In continuing our tour of Europe, today we’ll be visiting London, one of the most expensive cities on the planet. Even if you don’t normally try to collect points and miles, I would consider them if a trip to England is on your bucket list. The exchange rate is not on the side of the US dollar! Here are some highlights from London.
Getting Around London
After taking the train from Edinburgh, we arrived at St. Pancras, which is right beside King’s Cross station where you catch the underground or “tube” as the locals call it. The tube is one of the few cheap things in London. If you’ll be using the underground more than once, the easiest way to pay is with an Oyster card that you scan before and after each ride. We ordered cards ahead of our trip, but they would have been easy to buy at the station. I put £15 on cards for Jim and myself, which covered us for four days in London. Kids under 11 ride free, making the tube tons cheaper than taking a taxi.
Plaza on the River
Up to this point, our hotels had been functional but very cramped and without many amenities. I had originally booked a Hilton in London, similar to our previous places, but when points availability opened up at a Plaza on the River, a Club Carlson property. I jumped at the chance because of their apartment sized rooms.
Sadly, the deal we booked is not available anymore because Club Carlson took away a huge program benefit that gave the last night free on an award stay. Anyway, I’m glad we got to take advantage because the room was spectacular. We had a great view of the River Thames and were very close to Big Ben and other attractions. There was also a full kitchen and washer/dryer that we put to use almost right away!
Things to do in London
We walked for miles and miles around London and hit almost every major tourist site and then some. The weather was perfect, so that might have contributed to our enjoyment. We thought just about everything was fantastic.
Some highlights included:
- Seeing the crown jewels at the Tower of London
- Seeing Van Gogh’s Sunflowers at the Royal Gallery
- Walking across the Tower Bridge and watching it rise to allow a sailboat to pass through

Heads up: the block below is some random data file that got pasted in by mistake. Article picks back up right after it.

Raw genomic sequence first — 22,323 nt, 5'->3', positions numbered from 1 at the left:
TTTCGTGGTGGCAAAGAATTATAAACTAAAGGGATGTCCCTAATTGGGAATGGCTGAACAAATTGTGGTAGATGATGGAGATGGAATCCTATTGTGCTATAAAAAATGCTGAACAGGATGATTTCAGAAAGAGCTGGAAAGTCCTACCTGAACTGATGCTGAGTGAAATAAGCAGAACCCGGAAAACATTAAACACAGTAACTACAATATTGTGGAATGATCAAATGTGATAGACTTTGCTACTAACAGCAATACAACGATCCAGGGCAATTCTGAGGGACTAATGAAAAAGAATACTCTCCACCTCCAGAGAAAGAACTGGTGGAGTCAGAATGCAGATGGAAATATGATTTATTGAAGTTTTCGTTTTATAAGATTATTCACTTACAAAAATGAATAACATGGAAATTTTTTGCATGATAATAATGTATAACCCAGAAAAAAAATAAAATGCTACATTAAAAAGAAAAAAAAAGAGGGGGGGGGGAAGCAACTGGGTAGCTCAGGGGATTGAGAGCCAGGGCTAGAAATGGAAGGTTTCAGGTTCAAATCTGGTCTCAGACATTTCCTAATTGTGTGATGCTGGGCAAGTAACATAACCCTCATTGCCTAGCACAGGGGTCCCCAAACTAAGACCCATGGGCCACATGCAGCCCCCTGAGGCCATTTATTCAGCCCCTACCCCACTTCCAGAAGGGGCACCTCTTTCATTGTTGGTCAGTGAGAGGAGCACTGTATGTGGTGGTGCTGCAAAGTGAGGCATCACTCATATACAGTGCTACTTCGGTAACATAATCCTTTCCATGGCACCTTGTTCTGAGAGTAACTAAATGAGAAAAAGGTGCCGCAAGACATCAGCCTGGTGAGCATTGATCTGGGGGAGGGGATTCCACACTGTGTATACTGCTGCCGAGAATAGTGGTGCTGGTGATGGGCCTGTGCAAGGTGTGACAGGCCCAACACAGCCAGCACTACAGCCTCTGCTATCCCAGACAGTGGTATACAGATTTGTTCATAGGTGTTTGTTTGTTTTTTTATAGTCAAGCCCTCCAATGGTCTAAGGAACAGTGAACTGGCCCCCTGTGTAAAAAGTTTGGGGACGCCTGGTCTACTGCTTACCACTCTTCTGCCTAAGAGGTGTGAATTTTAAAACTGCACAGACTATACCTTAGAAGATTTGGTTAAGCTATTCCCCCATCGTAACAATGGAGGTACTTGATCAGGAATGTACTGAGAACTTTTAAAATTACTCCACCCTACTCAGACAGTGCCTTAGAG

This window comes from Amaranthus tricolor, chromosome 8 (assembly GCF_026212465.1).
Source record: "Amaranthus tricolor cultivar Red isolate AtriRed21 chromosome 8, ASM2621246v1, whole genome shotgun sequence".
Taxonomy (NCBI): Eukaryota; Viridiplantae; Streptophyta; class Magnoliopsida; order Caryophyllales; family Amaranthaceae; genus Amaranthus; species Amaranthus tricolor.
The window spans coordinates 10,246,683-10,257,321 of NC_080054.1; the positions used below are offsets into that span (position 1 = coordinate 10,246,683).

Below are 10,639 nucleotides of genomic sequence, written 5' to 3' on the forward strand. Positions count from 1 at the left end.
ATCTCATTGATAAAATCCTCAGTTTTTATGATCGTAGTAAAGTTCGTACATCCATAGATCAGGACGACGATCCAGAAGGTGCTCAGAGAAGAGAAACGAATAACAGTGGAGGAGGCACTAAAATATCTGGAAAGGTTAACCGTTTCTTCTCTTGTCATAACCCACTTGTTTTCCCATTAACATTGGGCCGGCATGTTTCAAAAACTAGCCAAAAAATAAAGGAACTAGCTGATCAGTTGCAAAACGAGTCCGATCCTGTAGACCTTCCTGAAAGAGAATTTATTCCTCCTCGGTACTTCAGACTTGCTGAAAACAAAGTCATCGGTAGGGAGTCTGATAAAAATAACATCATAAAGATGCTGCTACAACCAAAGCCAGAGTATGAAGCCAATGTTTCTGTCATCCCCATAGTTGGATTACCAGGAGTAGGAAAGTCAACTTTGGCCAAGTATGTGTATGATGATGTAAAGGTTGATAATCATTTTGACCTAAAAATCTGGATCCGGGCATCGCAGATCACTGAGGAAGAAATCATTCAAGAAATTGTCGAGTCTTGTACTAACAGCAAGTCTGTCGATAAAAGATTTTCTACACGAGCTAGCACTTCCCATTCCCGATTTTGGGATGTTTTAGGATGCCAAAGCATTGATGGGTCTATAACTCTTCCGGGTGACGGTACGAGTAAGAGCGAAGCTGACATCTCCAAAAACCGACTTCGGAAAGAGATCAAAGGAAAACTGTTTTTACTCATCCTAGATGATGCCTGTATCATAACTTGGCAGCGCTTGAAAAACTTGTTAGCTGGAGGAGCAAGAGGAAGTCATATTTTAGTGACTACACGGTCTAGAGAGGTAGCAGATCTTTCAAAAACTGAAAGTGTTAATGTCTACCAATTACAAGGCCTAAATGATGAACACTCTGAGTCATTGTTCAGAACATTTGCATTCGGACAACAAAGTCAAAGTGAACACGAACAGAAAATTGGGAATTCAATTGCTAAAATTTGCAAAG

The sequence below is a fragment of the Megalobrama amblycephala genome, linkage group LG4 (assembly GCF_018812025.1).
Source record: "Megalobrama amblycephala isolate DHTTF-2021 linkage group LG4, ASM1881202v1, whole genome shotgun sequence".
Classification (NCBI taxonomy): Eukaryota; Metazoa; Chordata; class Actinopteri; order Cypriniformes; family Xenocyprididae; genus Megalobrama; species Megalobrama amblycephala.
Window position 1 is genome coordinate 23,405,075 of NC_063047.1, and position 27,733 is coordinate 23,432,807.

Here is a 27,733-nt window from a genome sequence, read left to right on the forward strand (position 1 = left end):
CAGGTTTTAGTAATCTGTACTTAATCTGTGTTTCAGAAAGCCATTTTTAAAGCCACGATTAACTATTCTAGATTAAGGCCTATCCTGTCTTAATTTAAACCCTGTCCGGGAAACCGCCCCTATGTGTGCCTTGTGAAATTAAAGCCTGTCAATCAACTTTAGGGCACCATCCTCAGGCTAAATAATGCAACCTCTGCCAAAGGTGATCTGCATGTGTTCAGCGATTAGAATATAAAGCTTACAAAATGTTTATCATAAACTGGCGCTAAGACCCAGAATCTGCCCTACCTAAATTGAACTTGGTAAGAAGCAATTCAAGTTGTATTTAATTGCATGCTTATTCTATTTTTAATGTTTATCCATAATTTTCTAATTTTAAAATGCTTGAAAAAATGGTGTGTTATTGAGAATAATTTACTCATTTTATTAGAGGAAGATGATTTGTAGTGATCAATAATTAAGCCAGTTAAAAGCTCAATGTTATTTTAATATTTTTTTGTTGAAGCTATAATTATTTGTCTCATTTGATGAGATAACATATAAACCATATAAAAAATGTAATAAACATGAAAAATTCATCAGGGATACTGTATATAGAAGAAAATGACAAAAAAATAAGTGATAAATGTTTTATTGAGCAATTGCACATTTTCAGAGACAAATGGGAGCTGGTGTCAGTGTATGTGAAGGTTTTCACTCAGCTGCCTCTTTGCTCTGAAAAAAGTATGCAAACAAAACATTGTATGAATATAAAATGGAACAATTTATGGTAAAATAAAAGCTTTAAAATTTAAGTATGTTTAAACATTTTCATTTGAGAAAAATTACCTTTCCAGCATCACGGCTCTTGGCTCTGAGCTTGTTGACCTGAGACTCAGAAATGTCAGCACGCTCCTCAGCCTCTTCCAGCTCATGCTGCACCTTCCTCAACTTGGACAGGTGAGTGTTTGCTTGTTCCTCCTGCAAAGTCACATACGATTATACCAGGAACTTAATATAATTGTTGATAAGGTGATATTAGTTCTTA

- Spending most of the day at Kensington Park and playing at the Diana, Princess of Wales Memorial Park
- Catching changing of the guard at St. James Place instead of Buckingham Palace, which was an invaluable Rick Steves’ tip. I highly recommend his London guide if you aren’t familiar with the city. It saved us a ton of time and headache.
Despite my prior claim that London is very expensive, there are some really cool cheap or free things to do in the city.
Some of our Favorites were Cheap or Free
The National Gallery was completely free and was as good as any museum we visited in Paris. I would advise getting there as the doors open to beat the crowds.
Although you can’t go inside except during very limited times, it’s free to walk around Buckingham Palace,
Parliament, and Big Ben. Changing of the guard is also free to watch, although you have to get there very early to get a good spot at Buckingham Palace. There was almost no one at St. James Place, where we watched a similar ceremony.
One of the coolest places we visited was a last minute addition from Jim. He found out that the Magna Carta is stored at the British Library, so we hopped on the tube to check it out. The library is free, but there is a £12 charge to see the Magna Carta. I didn’t feel it was worth it, so Jim went in and left my daughter and I to explore the library.
In one of the exhibit rooms, we found a ton of treasures including handwritten original works like da Vinci’s diary (with early drawings of eyeball optics!), a letter from Galileo, Handel’s Messiah, early drafts by Charles Dickens, Jane Austen, and too many others to list. One of the coolest things was also one of the most modern; handwritten lyrics to Help and Yesterday by the Beatles. I had no idea all that stuff was there and it was amazing to see, especially at no charge.
Ripped Off at Harrods
For the attractions that did charge admission, we bought a three day London Pass. I think we came out a few dollars ahead, but the real bonus was being able to skip lines at places like Westminster Abbey and the Tower of London. I’d say it saved us a few hours of waiting around, worth quite a bit in my book.
The only thing in London that I didn’t enjoy was Harrods Department Store. I should have listened to Rick Steves description which was something to the effect of a huge, overpriced, crowded place full of Asian and Middle Eastern tourists. That was pretty much spot on. There was actually a designer kids section with little bitty Dior, Prada, and many designers I’d never heard of, and it was packed!
We made the mistake of letting our daughter see and then being stupid enough to eat at the Disney Cafe inside Harrods. With the exchange rate, it came out to about $70 for three plates of pasta. Bottled water was £5 and smoothies were £3. Jim ordered a smoothie and I asked for tap water, which they never brought. His “smoothie” turned out to be a miniature version of a kid’s drink box. I shared a bottle of water with my daughter that we had in a backpack. Not our finest moment, and we had to eat at Subway for the next couple of meals to get back on budget. Live and learn!
Despite the price tag, I would go back to London in a heart beat. Just accept that some things will cost money and make sure to balance it out with cheaper alternatives.
What would you most like to see in London? Have you ever paid too much for a crappy meal?
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